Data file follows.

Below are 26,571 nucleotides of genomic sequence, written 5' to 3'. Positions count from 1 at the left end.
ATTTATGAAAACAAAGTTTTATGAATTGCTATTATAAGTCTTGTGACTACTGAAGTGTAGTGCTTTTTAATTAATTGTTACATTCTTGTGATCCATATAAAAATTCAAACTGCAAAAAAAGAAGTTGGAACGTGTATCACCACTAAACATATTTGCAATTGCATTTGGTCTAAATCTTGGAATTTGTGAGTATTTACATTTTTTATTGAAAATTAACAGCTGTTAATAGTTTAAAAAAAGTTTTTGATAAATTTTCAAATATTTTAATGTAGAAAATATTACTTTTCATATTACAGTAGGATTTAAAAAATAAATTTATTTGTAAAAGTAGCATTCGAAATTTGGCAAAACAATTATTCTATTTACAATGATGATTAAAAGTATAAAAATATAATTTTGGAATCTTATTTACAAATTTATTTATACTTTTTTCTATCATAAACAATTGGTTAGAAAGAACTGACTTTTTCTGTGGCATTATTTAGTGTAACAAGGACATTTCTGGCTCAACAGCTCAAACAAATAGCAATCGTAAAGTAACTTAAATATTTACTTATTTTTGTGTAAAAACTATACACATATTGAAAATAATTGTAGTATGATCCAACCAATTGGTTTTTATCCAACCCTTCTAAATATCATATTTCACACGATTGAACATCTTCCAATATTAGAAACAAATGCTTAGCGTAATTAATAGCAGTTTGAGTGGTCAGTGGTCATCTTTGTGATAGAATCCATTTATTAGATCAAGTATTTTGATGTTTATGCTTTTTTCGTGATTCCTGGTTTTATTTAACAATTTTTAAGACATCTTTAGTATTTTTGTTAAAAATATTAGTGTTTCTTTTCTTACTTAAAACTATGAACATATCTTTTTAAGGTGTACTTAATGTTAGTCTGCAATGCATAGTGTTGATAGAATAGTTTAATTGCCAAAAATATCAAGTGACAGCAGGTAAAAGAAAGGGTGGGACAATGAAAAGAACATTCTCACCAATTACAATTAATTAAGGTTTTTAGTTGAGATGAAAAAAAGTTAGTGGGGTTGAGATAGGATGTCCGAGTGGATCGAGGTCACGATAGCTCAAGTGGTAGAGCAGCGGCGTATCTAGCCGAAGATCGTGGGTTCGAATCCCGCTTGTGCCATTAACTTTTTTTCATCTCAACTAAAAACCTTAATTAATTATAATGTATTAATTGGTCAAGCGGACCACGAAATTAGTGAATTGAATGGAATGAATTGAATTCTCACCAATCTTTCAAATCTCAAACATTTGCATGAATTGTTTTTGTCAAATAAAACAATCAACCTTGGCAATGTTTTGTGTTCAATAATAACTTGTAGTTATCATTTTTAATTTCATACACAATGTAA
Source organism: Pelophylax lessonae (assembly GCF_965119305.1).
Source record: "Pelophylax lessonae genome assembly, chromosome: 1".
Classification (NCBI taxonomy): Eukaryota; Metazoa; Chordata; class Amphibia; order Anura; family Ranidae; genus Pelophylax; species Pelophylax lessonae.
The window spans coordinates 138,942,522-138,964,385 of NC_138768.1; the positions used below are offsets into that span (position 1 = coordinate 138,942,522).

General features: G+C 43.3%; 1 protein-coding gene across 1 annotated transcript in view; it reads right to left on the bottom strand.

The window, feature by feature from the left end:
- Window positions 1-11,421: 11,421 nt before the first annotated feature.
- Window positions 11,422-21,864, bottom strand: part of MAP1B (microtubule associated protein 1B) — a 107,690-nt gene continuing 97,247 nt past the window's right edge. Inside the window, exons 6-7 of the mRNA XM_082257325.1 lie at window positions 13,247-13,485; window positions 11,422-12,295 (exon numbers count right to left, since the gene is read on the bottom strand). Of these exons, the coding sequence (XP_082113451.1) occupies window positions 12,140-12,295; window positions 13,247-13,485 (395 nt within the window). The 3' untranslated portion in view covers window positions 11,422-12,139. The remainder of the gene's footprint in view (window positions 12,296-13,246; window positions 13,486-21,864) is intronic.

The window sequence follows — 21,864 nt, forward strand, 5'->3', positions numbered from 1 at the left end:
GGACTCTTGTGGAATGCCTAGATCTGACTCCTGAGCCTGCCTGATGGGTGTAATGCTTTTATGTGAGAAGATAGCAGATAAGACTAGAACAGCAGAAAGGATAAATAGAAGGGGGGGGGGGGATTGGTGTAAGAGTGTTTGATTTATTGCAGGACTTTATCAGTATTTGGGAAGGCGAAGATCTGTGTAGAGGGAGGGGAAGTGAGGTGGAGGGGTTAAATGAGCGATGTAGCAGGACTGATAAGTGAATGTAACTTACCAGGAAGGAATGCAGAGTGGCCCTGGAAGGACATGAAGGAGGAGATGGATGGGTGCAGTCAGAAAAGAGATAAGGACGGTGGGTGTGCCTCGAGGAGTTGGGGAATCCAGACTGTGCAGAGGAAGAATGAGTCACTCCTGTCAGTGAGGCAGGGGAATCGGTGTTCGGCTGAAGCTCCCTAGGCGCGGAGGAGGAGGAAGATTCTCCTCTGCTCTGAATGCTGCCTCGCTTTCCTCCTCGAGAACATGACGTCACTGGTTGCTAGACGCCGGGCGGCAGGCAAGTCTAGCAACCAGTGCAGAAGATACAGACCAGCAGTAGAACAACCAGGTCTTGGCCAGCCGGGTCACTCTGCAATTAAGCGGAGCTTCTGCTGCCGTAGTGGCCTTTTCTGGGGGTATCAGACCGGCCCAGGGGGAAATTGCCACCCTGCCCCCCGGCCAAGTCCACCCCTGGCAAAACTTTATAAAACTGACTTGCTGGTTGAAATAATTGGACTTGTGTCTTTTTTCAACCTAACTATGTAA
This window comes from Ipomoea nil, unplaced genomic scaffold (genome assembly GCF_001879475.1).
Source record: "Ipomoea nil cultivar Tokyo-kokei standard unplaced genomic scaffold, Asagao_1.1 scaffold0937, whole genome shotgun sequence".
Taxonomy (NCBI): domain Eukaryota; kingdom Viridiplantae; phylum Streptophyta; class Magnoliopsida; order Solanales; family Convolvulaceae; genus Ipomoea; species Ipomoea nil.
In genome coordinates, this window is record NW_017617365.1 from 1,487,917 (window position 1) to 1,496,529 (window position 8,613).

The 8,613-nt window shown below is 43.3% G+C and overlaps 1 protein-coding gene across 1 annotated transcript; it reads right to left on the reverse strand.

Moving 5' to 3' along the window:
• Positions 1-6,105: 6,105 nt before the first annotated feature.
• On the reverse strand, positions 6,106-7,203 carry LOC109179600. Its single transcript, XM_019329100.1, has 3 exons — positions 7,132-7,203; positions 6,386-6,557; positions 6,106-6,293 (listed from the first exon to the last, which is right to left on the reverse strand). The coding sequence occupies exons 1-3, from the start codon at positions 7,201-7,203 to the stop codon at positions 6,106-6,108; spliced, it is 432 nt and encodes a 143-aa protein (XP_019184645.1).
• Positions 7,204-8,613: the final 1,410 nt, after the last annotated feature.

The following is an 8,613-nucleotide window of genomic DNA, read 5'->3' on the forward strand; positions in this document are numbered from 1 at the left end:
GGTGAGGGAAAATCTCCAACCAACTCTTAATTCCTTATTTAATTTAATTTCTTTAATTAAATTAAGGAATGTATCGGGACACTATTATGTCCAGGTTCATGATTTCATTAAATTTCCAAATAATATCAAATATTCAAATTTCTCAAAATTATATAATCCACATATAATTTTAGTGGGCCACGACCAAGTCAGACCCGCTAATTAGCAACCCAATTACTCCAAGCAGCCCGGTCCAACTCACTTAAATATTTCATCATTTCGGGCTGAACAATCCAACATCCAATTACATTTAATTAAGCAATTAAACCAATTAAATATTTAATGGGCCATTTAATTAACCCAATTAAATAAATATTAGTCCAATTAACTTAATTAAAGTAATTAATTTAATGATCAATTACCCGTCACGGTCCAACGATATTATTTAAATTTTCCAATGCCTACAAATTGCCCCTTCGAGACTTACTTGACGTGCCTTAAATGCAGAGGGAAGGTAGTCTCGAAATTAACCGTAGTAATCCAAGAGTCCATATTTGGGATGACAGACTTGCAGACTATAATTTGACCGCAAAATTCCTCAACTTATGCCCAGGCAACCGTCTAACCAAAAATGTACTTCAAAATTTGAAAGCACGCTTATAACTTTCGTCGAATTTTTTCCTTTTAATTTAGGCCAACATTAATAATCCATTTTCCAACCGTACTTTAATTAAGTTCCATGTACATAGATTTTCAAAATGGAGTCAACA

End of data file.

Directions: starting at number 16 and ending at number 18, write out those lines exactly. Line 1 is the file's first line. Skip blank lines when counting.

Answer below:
In genome coordinates, this window is record NW_017617365.1 from 1,487,917 (window position 1) to 1,496,529 (window position 8,613).

The 8,613-nt window shown below is 43.3% G+C and overlaps 1 protein-coding gene across 1 annotated transcript; it reads right to left on the reverse strand.

Moving 5' to 3' along the window: